# Inverse of canonical quantization: Classical kinetic energy corresponding to a Laplacian on a sphere

In canonical quantization, we replace the canonical conjugate of position($x$), $p$ by $-i \hbar\frac{d}{dx}$. In general we replace $\mathbf{p}$ by $-i\hbar \nabla$. My question is, what if I wanted to do the opposite thing?

Take the laplacian on a 2D sphere, $\nabla^2_{S^2}=\frac{1}{R^2 \sin ^2 \theta}\frac{\partial ^2}{\partial\phi^2}+\frac{1}{R^2 \sin \theta}\frac{\partial}{\partial \theta}\left(\sin \theta \frac{\partial }{\partial \theta}\right)$ where $R$ is of course the radius of the sphere.

What would be the corresponding classical KE term corresponding to this laplacian?

My naive guess of identification is :

$$p_{\theta} \leftrightarrow -\frac{i \hbar}{R}\frac{\partial}{\partial \theta},\; p_{\phi } \leftrightarrow -\frac{i \hbar}{R \sin \theta }\frac{\partial }{\partial \phi}$$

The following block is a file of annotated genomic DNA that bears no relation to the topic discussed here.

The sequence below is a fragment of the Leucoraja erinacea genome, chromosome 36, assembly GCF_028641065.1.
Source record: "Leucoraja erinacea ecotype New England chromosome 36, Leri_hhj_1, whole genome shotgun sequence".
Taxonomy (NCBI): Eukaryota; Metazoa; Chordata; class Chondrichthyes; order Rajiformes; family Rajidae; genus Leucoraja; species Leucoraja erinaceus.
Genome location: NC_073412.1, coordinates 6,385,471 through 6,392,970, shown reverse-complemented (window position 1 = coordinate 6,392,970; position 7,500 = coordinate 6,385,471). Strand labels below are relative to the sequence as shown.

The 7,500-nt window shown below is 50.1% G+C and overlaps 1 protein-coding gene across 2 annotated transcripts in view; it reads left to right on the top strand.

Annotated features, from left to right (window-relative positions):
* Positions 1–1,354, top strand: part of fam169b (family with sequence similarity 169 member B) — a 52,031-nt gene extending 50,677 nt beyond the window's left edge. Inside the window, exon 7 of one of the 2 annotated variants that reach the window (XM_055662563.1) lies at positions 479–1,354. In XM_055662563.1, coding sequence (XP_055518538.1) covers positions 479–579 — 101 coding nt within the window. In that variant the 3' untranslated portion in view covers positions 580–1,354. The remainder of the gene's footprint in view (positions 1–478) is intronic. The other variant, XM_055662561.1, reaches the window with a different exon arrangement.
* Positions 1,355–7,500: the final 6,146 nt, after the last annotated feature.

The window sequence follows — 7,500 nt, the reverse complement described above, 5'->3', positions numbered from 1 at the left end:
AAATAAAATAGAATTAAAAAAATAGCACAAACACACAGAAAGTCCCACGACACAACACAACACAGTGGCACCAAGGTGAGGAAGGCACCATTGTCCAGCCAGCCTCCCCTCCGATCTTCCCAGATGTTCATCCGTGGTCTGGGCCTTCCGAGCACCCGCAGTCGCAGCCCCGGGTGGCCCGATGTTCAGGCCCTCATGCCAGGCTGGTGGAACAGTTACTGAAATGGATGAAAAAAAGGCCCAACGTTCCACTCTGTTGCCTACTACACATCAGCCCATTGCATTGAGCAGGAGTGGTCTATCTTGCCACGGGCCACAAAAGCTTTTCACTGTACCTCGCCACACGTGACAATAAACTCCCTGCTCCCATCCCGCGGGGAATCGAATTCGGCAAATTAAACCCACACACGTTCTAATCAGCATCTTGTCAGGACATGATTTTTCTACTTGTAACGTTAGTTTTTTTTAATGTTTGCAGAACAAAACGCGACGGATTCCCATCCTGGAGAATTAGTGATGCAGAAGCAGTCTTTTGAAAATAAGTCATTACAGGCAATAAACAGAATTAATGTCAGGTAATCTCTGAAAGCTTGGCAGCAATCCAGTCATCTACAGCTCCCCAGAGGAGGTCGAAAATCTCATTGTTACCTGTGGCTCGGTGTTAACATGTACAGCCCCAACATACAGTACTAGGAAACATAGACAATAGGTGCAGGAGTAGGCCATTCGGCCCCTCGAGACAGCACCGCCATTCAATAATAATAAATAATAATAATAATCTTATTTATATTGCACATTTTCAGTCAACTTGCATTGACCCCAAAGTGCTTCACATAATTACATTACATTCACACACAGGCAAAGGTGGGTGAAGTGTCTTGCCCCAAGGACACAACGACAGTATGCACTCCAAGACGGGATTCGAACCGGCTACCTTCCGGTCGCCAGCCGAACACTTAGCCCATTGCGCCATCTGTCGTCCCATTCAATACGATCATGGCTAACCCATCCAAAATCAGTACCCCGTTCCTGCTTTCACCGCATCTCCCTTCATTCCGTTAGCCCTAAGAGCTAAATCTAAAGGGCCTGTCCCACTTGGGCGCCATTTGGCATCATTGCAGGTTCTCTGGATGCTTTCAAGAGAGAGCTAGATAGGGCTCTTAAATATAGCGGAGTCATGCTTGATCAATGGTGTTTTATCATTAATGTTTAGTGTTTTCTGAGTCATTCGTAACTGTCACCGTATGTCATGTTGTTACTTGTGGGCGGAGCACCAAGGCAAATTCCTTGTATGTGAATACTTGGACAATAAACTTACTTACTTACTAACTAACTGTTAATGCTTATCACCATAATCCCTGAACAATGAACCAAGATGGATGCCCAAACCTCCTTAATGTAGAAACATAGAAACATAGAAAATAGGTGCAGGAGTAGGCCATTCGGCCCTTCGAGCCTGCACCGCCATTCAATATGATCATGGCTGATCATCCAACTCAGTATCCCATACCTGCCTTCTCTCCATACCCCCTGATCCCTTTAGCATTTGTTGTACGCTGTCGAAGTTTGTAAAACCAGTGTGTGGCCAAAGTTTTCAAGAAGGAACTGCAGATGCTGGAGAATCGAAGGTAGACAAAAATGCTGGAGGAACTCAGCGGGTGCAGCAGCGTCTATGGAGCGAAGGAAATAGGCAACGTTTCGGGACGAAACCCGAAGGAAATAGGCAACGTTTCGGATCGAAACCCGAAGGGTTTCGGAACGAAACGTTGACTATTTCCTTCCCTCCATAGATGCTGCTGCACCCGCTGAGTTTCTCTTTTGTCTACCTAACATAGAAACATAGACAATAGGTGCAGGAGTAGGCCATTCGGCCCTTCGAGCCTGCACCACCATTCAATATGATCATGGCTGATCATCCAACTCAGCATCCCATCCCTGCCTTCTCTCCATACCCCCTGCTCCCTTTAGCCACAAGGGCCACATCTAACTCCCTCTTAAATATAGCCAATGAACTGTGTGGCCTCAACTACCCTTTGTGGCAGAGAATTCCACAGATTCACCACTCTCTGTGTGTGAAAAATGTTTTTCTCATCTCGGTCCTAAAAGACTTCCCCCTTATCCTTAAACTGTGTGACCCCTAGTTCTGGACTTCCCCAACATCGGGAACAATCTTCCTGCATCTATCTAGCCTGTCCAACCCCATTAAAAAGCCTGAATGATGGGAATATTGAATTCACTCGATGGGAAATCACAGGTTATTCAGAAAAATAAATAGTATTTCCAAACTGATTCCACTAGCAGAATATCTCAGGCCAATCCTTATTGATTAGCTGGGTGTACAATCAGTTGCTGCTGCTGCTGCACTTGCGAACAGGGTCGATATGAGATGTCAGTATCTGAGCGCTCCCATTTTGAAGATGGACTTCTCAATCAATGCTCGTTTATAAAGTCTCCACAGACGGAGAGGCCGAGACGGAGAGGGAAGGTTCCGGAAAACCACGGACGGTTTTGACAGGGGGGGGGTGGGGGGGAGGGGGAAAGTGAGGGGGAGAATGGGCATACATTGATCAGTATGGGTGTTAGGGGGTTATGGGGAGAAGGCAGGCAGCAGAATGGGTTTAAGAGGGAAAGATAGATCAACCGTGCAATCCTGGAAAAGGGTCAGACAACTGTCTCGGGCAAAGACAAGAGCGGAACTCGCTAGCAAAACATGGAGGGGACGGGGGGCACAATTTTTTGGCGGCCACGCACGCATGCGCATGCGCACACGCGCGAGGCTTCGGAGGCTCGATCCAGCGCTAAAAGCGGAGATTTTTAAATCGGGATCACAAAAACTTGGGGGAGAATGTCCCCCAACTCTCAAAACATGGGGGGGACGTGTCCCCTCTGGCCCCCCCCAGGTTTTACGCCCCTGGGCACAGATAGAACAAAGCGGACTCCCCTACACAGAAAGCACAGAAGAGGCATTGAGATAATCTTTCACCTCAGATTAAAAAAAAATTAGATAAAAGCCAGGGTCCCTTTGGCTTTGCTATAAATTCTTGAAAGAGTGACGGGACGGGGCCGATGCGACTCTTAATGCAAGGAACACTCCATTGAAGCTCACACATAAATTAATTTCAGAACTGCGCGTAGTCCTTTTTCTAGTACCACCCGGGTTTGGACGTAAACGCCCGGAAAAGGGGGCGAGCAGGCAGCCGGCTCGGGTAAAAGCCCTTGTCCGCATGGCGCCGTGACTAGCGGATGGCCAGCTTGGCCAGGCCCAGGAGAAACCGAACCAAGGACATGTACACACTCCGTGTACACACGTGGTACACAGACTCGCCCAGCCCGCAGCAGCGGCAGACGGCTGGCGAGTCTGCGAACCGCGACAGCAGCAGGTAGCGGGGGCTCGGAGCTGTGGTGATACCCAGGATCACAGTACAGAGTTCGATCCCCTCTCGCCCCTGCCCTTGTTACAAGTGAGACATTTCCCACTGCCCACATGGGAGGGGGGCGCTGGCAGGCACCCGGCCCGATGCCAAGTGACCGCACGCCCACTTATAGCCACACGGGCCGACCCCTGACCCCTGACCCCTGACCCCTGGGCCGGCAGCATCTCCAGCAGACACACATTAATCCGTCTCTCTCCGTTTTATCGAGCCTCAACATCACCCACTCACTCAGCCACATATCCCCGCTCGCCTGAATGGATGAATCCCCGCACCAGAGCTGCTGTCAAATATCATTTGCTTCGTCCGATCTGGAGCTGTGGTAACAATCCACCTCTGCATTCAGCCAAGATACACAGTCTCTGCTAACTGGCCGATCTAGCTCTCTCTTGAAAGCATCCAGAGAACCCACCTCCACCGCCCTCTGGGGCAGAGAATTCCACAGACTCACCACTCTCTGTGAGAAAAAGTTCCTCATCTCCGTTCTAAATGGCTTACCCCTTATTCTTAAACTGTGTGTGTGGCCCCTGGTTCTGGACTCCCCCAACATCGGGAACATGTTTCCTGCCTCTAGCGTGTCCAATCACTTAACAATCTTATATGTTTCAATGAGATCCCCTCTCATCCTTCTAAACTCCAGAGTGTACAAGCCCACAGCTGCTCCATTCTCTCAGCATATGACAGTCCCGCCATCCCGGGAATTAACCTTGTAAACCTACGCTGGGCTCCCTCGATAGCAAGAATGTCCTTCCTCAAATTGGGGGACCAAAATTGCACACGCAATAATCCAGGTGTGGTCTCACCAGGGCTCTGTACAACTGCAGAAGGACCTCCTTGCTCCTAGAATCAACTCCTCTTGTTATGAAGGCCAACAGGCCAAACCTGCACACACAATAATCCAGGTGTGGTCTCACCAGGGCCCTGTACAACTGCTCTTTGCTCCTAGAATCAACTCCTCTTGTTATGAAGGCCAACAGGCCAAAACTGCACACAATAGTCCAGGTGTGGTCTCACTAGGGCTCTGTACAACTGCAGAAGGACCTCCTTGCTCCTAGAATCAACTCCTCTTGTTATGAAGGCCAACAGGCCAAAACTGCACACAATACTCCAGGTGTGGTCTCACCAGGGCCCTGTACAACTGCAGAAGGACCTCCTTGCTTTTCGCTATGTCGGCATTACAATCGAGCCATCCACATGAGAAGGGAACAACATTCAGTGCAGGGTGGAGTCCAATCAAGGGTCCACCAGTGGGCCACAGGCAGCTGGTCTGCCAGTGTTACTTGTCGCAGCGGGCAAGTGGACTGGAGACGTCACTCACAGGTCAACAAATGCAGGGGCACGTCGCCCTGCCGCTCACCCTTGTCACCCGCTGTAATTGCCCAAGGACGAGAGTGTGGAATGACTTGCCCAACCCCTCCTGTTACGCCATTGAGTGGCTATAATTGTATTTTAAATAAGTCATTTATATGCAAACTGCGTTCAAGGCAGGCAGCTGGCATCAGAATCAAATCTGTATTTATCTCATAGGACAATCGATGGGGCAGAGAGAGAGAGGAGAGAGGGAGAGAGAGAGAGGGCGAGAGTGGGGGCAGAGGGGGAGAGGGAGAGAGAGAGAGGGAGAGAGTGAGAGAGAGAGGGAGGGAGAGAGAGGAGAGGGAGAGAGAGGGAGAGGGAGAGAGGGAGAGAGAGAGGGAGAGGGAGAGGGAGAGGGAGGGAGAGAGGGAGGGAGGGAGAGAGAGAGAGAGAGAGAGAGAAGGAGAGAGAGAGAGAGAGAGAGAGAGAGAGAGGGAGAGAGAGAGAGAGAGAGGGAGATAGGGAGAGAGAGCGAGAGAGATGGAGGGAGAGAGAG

Then it would mean: $$KE=\frac{1}{2m}\left(p^2_\phi+p^2_\theta-i \hbar\frac{\cot \theta}{R}p_{\theta} \right)$$

which is crazy due to appearances of both the $i$ as well as as $\hbar$ which should be alien to a classical description.

Any thoughts on this?

• May 21, 2018 at 18:10
• @Qmechanic The answers in the linked post cleared most of my doubt.
– user122637
May 22, 2018 at 1:20

The Lagrangian is just classical kinetic energy $$L = \frac {mR^2} 2({\dot \theta}^2 +{\rm sin}^2\theta \, {\dot \phi}^2),$$ so $$p_\theta = \frac{\partial L}{\partial \dot \theta}= mR^2 \dot \theta$$ and $$p_\phi = \frac{\partial L}{\partial \dot \phi}=mR^2 {\rm sin}^2 \theta \,\dot\phi$$ Then $$H= p_\theta \dot \theta + p_\phi \dot \phi -L = \frac{1}{2mR^2}\left(p_\theta^2 + \frac {1}{{\rm sin}^2\theta}p^2_\phi\right).$$